An optimistic outlook for the community business sector
Ester Kincova, Policy and Research Intern at Power to Change
13th December 2019
The 2018 Community Business Market report, published today, is the fourth in the series of annual reports describing the size and shape of the community business market in England. It offers the most robust estimate to date of the community business market size, as well as insight into the scope and structure of the market. The report estimates that 7,800 community businesses are operating in England in 2018, with a total market income of £1.05 billion and £0.69 billion worth of assets.
Community business confidence
The growing confidence of the community business sector is a key theme in the report. For example, when considering their financial positions for the coming year, there is a sense of optimism amongst the community businesses surveyed. This is striking considering the economic uncertainty for businesses in the UK as it leads up to Brexit. Two-thirds (66%) of community business survey respondents are confident about the financial prospects of their business. This is up from 63% in 2017 and 47% in 2016. In addition, the proportion of survey respondents feeling pessimistic about their outlook has dropped by 7% since 2017, to 13%. Three-quarters of respondents expect their income to increase in the next 12 months.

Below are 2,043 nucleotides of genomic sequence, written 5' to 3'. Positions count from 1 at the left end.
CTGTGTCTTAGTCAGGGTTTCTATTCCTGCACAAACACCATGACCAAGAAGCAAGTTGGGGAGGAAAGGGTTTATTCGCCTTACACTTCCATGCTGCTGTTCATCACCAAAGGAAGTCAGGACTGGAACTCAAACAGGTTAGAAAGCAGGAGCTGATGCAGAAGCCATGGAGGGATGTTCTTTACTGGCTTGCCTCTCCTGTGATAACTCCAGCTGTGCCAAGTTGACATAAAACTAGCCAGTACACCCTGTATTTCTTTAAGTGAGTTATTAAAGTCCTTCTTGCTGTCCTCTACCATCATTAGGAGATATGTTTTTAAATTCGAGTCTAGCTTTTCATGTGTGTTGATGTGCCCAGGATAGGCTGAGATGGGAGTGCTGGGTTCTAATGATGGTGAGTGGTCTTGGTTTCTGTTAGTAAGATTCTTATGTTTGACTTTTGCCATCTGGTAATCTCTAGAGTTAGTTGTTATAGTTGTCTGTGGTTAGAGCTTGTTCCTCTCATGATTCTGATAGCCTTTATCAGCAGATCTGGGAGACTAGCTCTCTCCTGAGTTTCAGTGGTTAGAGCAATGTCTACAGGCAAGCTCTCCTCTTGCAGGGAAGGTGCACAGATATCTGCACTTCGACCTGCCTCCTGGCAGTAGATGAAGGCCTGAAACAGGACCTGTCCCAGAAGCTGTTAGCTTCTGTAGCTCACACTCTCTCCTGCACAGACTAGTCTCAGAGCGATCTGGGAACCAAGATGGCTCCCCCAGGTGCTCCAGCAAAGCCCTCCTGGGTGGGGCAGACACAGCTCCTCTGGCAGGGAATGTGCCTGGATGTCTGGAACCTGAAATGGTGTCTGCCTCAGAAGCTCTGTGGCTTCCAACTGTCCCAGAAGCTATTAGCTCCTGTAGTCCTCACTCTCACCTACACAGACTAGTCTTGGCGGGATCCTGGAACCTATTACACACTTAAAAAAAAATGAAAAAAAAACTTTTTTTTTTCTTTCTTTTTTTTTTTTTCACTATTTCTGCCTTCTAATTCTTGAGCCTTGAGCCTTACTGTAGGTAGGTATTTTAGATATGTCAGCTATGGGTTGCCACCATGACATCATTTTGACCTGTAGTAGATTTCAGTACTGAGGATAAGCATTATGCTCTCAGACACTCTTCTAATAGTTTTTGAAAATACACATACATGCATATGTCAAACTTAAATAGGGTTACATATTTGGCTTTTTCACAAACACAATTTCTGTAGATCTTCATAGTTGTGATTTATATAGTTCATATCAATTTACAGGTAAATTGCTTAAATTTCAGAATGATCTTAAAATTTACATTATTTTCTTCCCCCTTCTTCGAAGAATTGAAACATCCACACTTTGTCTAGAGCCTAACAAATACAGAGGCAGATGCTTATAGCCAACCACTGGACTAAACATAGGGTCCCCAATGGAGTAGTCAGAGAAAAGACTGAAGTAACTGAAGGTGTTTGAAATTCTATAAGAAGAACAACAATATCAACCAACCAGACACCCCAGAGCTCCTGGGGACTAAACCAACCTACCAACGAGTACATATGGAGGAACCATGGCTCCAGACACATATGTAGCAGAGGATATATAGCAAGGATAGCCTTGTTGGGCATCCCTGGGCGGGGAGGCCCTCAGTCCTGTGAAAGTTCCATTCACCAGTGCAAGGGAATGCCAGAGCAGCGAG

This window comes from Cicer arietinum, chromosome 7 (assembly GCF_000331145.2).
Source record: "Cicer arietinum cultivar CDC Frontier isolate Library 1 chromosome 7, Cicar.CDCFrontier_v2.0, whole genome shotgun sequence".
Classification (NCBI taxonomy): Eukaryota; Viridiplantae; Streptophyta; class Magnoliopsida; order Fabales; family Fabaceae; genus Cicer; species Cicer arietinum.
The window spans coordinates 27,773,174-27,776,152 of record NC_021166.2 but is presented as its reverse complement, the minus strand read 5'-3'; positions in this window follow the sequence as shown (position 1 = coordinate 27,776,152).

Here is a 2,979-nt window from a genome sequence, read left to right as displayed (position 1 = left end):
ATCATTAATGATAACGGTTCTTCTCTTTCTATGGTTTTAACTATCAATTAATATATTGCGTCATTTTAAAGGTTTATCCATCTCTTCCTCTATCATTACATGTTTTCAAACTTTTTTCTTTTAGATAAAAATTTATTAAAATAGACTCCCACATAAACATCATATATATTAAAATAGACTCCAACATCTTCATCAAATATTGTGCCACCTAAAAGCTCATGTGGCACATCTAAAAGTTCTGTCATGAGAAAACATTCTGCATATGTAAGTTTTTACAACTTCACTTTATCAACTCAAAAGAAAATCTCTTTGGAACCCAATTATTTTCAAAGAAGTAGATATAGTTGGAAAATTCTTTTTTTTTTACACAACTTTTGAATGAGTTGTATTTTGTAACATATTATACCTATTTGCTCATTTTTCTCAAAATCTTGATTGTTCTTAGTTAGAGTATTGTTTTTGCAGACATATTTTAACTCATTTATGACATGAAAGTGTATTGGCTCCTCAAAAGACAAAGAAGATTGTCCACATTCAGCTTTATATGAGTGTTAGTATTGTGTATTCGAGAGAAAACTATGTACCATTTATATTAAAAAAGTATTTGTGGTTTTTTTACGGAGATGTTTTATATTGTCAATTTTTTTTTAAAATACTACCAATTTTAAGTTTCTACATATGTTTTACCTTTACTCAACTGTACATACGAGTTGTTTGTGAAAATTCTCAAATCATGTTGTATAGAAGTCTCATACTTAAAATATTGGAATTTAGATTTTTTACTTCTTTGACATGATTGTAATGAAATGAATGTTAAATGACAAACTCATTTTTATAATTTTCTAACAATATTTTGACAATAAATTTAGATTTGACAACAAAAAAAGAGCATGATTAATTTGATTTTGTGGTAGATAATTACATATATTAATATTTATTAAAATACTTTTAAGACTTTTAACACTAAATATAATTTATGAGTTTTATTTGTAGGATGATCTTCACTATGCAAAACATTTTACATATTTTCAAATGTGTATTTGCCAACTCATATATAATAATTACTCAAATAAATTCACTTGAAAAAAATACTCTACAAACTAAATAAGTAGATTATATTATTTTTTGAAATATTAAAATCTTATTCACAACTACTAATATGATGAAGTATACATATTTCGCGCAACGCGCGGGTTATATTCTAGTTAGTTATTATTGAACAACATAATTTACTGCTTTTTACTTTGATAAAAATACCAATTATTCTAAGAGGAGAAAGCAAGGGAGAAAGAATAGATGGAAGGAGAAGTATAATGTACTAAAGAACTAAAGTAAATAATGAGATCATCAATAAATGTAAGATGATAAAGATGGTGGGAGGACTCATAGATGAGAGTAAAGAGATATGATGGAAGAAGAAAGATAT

The localism agenda
This sense of confidence might be rooted in an understanding of the potential opportunities for the sector at the national and local level. For example, those interviewed for the research reported that they believe the localism agenda is gaining traction. As one interviewee from the health and social care sector noted,
‘I think there’s been an increased interest in [community businesses]. In the context of commissioning and procurement, [there is] the political climate of a push for increasing localism’.
The role of grant funding
On the face of it, the slight increase in surveyed community businesses accessing and deriving most of their income from grants (39%) may quash our optimism about the community business market and its capacity for sustainability. However, it is important to consider that the profile of community businesses surveyed is markedly different in 2018 compared to 2017. For example, a much larger proportion of those surveyed this year were small businesses and a higher proportion (67%) had started trading post-recession (and are still relatively early on in their business lifecycle). We might expect small businesses in the start-up or development phase to derive less of their income from trading.
Yet, 51% of community business respondents to the 2018 survey expect to receive more income from trading or contracts and 45% of respondents expect more income from grants in the year to come. Encouragingly, many community businesses are optimistic about increasing these trade opportunities through expansion or diversification, as well as expanding into other sources of income, such as crowdfunding.
There is no doubt that these are politically uncertain times. Let’s hope community business’ optimism sees them through to success in 2019.
The full Community Business Market in 2018 report is available to read here.